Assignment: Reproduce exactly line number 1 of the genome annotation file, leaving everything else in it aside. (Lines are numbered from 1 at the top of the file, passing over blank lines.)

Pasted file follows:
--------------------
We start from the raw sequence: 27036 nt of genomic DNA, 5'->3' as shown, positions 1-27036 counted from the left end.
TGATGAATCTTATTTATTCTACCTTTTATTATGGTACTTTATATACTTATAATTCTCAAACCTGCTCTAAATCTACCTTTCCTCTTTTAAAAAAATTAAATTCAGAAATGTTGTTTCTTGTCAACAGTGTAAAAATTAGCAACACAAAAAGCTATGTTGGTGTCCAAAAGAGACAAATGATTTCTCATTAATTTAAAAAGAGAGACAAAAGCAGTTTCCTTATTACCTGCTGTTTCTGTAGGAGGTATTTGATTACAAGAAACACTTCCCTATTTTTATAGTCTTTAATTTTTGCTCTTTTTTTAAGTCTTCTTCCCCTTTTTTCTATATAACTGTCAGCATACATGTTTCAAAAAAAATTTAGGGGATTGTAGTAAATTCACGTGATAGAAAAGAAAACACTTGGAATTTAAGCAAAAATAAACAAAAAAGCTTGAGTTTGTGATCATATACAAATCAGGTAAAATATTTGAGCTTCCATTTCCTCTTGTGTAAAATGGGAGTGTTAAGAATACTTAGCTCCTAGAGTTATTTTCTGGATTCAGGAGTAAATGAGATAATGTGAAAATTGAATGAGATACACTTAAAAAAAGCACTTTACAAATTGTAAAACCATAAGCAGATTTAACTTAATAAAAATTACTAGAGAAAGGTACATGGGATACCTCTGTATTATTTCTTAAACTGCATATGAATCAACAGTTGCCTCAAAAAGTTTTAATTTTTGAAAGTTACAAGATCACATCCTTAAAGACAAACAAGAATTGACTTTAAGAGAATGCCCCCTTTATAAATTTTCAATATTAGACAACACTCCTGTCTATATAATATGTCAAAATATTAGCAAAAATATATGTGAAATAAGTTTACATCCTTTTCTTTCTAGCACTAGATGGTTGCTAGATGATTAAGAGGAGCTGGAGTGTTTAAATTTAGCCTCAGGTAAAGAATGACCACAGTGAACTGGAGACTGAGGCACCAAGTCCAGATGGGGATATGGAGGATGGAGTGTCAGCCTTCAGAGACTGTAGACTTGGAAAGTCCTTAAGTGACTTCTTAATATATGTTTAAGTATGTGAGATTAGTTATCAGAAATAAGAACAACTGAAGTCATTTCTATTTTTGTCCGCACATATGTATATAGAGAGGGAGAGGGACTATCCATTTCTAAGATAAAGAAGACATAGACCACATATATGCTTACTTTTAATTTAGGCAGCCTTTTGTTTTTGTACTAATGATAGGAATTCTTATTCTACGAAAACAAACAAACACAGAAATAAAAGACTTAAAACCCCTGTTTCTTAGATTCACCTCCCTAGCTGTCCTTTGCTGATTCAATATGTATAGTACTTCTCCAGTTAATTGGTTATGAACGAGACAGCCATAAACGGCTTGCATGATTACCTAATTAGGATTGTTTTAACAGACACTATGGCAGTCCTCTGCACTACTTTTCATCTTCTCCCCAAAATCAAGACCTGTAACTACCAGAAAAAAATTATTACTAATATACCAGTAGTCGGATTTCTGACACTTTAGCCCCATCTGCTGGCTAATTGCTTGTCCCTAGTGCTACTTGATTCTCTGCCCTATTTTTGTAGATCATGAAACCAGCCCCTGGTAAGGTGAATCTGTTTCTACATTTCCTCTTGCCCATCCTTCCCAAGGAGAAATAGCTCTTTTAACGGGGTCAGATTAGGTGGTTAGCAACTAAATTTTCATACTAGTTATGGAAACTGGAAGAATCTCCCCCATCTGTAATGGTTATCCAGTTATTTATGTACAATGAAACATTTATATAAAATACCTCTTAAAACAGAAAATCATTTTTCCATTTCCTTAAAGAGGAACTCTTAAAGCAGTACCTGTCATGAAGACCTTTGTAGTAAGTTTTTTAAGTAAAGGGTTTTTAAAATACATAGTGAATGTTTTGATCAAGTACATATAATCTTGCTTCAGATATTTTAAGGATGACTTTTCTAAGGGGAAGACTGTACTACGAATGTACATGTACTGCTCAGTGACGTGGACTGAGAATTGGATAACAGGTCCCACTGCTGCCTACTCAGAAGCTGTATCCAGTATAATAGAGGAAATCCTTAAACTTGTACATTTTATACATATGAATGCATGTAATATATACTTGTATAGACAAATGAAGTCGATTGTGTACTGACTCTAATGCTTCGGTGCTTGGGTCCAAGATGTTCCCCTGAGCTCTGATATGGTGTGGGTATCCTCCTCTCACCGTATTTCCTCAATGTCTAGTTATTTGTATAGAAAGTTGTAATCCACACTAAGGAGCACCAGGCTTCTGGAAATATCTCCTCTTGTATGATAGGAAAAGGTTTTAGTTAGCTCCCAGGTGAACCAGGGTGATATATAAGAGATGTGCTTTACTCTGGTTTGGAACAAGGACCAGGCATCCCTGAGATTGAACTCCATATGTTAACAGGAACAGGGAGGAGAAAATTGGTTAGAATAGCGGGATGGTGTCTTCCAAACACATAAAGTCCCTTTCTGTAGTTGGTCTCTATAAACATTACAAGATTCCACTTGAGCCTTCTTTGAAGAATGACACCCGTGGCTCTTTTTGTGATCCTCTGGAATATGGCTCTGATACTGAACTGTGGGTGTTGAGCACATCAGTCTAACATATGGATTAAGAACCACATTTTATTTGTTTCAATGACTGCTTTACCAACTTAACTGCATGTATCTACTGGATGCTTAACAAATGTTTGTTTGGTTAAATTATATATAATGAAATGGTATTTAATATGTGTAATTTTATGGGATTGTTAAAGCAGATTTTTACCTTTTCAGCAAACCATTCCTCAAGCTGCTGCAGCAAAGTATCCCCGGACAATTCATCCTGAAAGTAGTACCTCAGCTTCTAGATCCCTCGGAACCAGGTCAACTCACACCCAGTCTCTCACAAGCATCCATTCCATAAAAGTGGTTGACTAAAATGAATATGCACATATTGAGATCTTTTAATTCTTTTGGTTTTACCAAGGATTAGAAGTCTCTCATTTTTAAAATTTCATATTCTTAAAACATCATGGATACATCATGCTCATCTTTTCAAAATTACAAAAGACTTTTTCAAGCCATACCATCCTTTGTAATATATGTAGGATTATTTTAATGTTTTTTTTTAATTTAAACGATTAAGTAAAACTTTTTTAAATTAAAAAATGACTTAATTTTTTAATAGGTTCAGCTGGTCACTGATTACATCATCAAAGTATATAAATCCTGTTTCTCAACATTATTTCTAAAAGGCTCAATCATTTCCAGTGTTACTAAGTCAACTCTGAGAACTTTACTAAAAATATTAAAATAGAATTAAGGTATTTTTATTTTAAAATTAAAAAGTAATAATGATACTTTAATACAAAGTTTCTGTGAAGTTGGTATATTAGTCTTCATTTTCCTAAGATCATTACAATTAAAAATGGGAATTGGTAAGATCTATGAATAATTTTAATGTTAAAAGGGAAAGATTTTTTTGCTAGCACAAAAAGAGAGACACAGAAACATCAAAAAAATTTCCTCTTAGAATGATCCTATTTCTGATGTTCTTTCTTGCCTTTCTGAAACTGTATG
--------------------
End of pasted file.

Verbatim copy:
We start from the raw sequence: 27036 nt of genomic DNA, 5'->3' as shown, positions 1-27036 counted from the left end.